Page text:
• Name: Nick Farmer
  • Job Title: International Tax Partner
  • Location: London
  • Areas of Specialism: Tax

After qualifying as a Chartered Accountant Nick decided to specialise in tax and has since become an international tax partner, travelling all around the world to meet with clients and further his career.

How did you get into tax?
I first came across tax in my final year at university. It was a module that was offered as part of my degree course and I thoroughly enjoyed it. I then studied tax as part of the Chartered Accountancy qualification and it was the exam that I continually did best in, so to some extent the writing was on the wall!

Once I became a qualified Chartered Accountant I found that clients were always interested in talking about tax. The conversations would inevitably revolve around tax, and I decided to specialise in the subject and be the one giving the advice rather than continually saying I know a person who can help!

What is it about tax?
One thing that’s certain in this world is that there will always be tax, so it’s a pretty safe bet if you are looking for a stable profession. Taxes do change, as new taxes get introduced and some fall by the wayside as the Government considers how it is going to try and balance its budget. In fact, whatever you do in life, you can’t avoid tax, and probably the only way to do so would be to go and live on your own desert island!

What does the work involve?
The great thing about tax is that you can make a difference right from the start. People are always keen to understand what tax they have to pay, and how this can be reduced, and junior staff can be heavily involved in putting together the tax computations and communicating with clients. With a little amount of training someone can quite quickly become a very valuable member of the team. Later on in your career it is possible to specialise in a particular area of tax, whether this be focusing on corporate or personal tax, or even more niche and just specialising in one particular tax.

What skills do I need?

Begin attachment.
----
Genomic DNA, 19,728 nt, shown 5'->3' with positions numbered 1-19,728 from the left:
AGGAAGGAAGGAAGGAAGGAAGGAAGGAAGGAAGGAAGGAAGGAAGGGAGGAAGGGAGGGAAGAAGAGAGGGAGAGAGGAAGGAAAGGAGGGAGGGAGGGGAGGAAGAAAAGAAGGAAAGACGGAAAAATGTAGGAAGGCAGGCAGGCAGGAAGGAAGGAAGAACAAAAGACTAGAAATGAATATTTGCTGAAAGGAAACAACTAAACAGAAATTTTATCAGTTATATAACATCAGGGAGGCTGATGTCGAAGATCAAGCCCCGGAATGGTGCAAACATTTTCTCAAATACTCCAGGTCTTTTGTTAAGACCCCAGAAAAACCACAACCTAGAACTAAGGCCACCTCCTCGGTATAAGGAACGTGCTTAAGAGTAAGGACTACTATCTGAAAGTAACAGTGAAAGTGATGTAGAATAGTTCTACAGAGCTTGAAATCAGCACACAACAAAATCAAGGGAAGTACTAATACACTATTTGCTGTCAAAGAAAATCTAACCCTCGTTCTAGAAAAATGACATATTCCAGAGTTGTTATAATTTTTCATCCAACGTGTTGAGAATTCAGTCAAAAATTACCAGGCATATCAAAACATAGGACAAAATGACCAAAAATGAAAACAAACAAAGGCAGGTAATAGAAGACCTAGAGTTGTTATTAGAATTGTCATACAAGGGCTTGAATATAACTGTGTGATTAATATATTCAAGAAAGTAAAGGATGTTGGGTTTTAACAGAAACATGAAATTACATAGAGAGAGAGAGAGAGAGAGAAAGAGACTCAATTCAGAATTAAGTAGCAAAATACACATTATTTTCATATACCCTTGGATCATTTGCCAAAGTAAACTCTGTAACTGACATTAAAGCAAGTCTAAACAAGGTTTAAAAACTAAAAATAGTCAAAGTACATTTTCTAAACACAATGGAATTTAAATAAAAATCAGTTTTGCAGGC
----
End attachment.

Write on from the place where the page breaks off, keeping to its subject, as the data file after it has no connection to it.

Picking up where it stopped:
Contrary to popular belief, tax isn’t all about numbers! Often the final outcome will have a figure attached to it, but there may have been a lot of thinking and discussion along the way before coming up with a particular solution. I think a curious mind and capacity to find solutions to problems is important, as tax can be somewhat like chess, where you need to compare a number of alternatives before deciding which way to proceed.

Being a people person and good communicator and listener is crucial, as you need to really understand the issues before you can work out how to approach them. And a thirst for knowledge is also a good trait, as in tax you are constantly learning.

Has there been a stand out moment in your career?
Tax is a very sociable profession and it’s a good career for mixing business with pleasure. Menzies is part of HLB International, a world-wide network of independent accounting firms and business advisers, and as I’m an international tax adviser, I get to travel to some pretty interesting places and get to meet people from all over the world. I’ve been fortunate enough to travel to many countries, such as China, Taiwan, the US and Mexico, as well as all over Europe. Some of my colleagues think I’m constantly going on holiday!

As for a stand out moment, I remember going to the Netherlands for a HLB International football tournament a couple of years ago. We got through to the final and the match went to penalties. I was last to step up for our team and ended up scoring the winning penalty. There’s a video of it somewhere on YouTube so it’s not something I can easily forget!

Is there such a thing as a typical day?
Well, not really, but there are some aspects that stay pretty constant. I get involved in a lot of international tax matters, so in any one day I will probably be emailing and speaking with people in a variety of different countries. It can sometimes be quite a challenge to balance the time zones, and if I have projects on involving Australia and the US, it inevitably means that someone is staying up late or getting up early to get the job done.

What advice would you give to someone entering the profession?
There is a lot to learn, but there is also a lot of help and support, so get stuck in and never be afraid to say you don’t understand something. Taking the professional tax exams is a great way to accelerate the knowledge, and before you know it you will have some really valuable expertise that will stand you in good stead for many years to come.

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